Additionally, meditation can be a way to find your calm and a way to train your mind so you’re not constantly caught up in your thoughts.
It’s super important to remember that meditation is a practice. When you consistently meditate, you’ll really notice all the benefits that come with it, and your practice will become easier.
Why Should You Start (Or Continue) Your Practice?
- Helps you create a more positive mindset and helps you control your thoughts.
- Develops your intuition.
- Decreases your tendency to worry and overthink.
- Helps you keep things in perspective and focus on what really matters.
- Brings your mind, body, and spirit in harmony.
- Reduces stress.
- Improves your concentration.
- Helps you live in the moment.
- Strengthens your immune system and can reduce chronic pain and cardiovascular issues.
- Creates a sense of inner peace and calm.
“The more regularly and the more deeply you meditate, the sooner you will find yourself acting always from a center of peace.” – J. Donald Walters
Next week, we’ll be focusing on the types of meditations you can practice. If you want to make sure you don’t miss it, sign up for emails from Black Mom’s Guide to Calm (and get a free guided meditation!).
P.S. — If you want to begin now, get my two week meditation program here.
I’m sure you’re well aware that the journey to being a more calm mama can be a challenging one. That’s why you’re here, right?
You want to know exactly how you can manage/lessen your stress, overcome your overwhelm, and find calm in your daily life.
I get it — with all you have going on, it can be hard to create calm. And feeling like you have the time to do so can be harder.
There are going to be times when you feel like you just can’t deal with the ups and downs of trying to stay in a peaceful space.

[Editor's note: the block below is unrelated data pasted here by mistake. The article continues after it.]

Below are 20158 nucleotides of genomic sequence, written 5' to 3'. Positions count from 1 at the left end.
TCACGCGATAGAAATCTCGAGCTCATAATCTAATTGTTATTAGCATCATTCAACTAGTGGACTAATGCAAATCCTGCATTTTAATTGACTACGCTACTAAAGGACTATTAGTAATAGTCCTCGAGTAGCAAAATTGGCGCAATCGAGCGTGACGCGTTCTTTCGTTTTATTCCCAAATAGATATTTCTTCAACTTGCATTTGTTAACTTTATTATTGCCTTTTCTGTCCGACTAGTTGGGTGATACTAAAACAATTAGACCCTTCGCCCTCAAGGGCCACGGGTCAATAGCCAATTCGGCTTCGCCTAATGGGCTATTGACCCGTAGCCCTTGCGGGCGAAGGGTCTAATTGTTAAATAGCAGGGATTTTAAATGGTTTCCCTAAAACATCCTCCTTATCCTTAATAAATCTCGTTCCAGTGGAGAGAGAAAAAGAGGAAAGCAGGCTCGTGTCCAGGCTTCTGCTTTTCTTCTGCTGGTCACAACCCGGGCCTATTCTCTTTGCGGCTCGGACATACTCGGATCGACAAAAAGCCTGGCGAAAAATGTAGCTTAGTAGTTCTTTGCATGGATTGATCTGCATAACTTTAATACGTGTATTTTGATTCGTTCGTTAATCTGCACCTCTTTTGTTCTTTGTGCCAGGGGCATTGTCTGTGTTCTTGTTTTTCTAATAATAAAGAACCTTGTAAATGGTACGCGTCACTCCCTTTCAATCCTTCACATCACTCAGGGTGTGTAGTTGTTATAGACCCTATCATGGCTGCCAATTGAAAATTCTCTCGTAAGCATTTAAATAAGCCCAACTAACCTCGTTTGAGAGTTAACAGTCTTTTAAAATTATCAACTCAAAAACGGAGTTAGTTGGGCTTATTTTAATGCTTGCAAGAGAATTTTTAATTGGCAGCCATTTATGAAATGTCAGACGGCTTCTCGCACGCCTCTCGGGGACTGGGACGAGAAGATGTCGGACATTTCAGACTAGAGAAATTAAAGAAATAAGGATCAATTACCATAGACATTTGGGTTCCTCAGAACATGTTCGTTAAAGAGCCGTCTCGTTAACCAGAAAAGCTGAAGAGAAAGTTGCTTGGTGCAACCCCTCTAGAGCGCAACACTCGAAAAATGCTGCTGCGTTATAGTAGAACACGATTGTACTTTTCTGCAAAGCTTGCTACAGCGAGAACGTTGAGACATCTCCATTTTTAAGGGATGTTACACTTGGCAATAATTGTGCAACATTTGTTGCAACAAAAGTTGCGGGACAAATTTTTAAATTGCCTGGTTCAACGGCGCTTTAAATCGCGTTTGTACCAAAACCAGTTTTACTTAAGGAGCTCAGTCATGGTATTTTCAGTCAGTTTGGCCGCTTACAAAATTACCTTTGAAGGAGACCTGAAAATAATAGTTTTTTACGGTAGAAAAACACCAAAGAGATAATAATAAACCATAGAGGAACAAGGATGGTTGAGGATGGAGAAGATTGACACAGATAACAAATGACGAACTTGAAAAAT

- You’ll want to just lie on the couch, binging on Netflix, munching on chips and ice cream (which, by the way, won’t actually do anything to lessen your stress in the long run).
- You’ll want to hit snooze and stay in bed that extra 10 minutes — even though you know that time is essential if you want get centered and grounded for a positive and peaceful day.
Yeah, the journey to staying calm most of the time will get challenging. So, how do you make sure you don’t give up?
What’s Motivating You?
It’s all about focusing on why you want to have more calm in the first place. And everyone has different reasons:
- You want to improve your physical health (lower your blood pressure, for example).
- You want to be more balanced and harmonized.
- You want to feel better mentally and emotionally.
- You want to feel less anxious and depressed.
- You simply want to feel less stressed and overwhelmed (because that’s a sucky feeling to have ALL THE TIME).
Whatever your reasons, they have to be good and you have to keep them in mind.
So, the big question is: What’s your why for wanting to overcome your overwhelm and find your calm? What will finding calm do for your life?
Many times, we think just wanting the thing we want is good enough, but if our reasons aren’t compelling enough, it can be hard to keep the faith that we can actually do it.
Here’s a quick to-do for you: Grab a post-it note or sheet of paper and write this down:
I want to find my calm because ______.
Look at it whenever you feel too overwhelmed or tired to continue with your calm practices.
A few other ways to stay motivated when the process gets really challenging: